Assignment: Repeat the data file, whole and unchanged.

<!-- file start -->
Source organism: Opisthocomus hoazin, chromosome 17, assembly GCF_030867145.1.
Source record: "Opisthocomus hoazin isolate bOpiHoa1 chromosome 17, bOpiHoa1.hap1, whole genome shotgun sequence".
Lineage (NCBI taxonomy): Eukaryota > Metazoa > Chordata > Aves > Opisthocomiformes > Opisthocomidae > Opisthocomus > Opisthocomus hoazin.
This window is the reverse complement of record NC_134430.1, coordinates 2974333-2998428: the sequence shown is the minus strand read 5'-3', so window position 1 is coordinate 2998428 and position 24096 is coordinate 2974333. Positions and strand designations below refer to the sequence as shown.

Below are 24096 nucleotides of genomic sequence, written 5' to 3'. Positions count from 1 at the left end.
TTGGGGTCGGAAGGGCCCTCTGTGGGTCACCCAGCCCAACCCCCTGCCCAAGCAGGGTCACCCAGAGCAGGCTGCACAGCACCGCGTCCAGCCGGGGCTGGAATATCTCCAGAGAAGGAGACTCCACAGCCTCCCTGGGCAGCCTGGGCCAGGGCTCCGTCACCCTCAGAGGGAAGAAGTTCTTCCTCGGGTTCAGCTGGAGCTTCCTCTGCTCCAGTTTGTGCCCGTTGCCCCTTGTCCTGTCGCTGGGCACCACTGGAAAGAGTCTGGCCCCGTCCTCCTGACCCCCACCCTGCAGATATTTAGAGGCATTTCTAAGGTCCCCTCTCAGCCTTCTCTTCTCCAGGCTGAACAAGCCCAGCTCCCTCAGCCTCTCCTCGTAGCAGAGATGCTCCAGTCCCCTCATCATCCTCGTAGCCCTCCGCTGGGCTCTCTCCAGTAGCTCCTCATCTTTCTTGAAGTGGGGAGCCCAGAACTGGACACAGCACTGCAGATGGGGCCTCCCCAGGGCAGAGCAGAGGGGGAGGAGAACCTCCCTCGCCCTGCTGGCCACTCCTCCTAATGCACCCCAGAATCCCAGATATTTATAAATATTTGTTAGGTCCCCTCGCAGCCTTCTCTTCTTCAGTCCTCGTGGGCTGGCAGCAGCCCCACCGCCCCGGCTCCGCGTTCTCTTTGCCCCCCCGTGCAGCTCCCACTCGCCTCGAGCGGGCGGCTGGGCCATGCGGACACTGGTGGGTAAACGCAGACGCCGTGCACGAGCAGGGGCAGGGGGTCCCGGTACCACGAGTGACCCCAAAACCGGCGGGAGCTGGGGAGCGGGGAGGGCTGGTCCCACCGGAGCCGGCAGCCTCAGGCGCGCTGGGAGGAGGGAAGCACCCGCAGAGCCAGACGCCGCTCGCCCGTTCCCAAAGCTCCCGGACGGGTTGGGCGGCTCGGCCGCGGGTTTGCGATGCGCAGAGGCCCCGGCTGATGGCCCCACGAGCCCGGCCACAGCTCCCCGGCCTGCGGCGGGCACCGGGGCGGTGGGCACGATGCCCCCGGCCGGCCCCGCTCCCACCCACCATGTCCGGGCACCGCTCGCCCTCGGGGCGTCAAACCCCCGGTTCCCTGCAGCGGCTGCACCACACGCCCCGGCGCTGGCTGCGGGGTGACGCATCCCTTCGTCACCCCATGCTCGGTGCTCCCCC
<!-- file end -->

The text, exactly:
Source organism: Opisthocomus hoazin, chromosome 17, assembly GCF_030867145.1.
Source record: "Opisthocomus hoazin isolate bOpiHoa1 chromosome 17, bOpiHoa1.hap1, whole genome shotgun sequence".
Lineage (NCBI taxonomy): Eukaryota > Metazoa > Chordata > Aves > Opisthocomiformes > Opisthocomidae > Opisthocomus > Opisthocomus hoazin.
This window is the reverse complement of record NC_134430.1, coordinates 2974333-2998428: the sequence shown is the minus strand read 5'-3', so window position 1 is coordinate 2998428 and position 24096 is coordinate 2974333. Positions and strand designations below refer to the sequence as shown.

Below are 24096 nucleotides of genomic sequence, written 5' to 3'. Positions count from 1 at the left end.
TTGGGGTCGGAAGGGCCCTCTGTGGGTCACCCAGCCCAACCCCCTGCCCAAGCAGGGTCACCCAGAGCAGGCTGCACAGCACCGCGTCCAGCCGGGGCTGGAATATCTCCAGAGAAGGAGACTCCACAGCCTCCCTGGGCAGCCTGGGCCAGGGCTCCGTCACCCTCAGAGGGAAGAAGTTCTTCCTCGGGTTCAGCTGGAGCTTCCTCTGCTCCAGTTTGTGCCCGTTGCCCCTTGTCCTGTCGCTGGGCACCACTGGAAAGAGTCTGGCCCCGTCCTCCTGACCCCCACCCTGCAGATATTTAGAGGCATTTCTAAGGTCCCCTCTCAGCCTTCTCTTCTCCAGGCTGAACAAGCCCAGCTCCCTCAGCCTCTCCTCGTAGCAGAGATGCTCCAGTCCCCTCATCATCCTCGTAGCCCTCCGCTGGGCTCTCTCCAGTAGCTCCTCATCTTTCTTGAAGTGGGGAGCCCAGAACTGGACACAGCACTGCAGATGGGGCCTCCCCAGGGCAGAGCAGAGGGGGAGGAGAACCTCCCTCGCCCTGCTGGCCACTCCTCCTAATGCACCCCAGAATCCCAGATATTTATAAATATTTGTTAGGTCCCCTCGCAGCCTTCTCTTCTTCAGTCCTCGTGGGCTGGCAGCAGCCCCACCGCCCCGGCTCCGCGTTCTCTTTGCCCCCCCGTGCAGCTCCCACTCGCCTCGAGCGGGCGGCTGGGCCATGCGGACACTGGTGGGTAAACGCAGACGCCGTGCACGAGCAGGGGCAGGGGGTCCCGGTACCACGAGTGACCCCAAAACCGGCGGGAGCTGGGGAGCGGGGAGGGCTGGTCCCACCGGAGCCGGCAGCCTCAGGCGCGCTGGGAGGAGGGAAGCACCCGCAGAGCCAGACGCCGCTCGCCCGTTCCCAAAGCTCCCGGACGGGTTGGGCGGCTCGGCCGCGGGTTTGCGATGCGCAGAGGCCCCGGCTGATGGCCCCACGAGCCCGGCCACAGCTCCCCGGCCTGCGGCGGGCACCGGGGCGGTGGGCACGATGCCCCCGGCCGGCCCCGCTCCCACCCACCATGTCCGGGCACCGCTCGCCCTCGGGGCGTCAAACCCCCGGTTCCCTGCAGCGGCTGCACCACACGCCCCGGCGCTGGCTGCGGGGTGACGCATCCCTTCGTCACCCCATGCTCGGTGCTCCCCC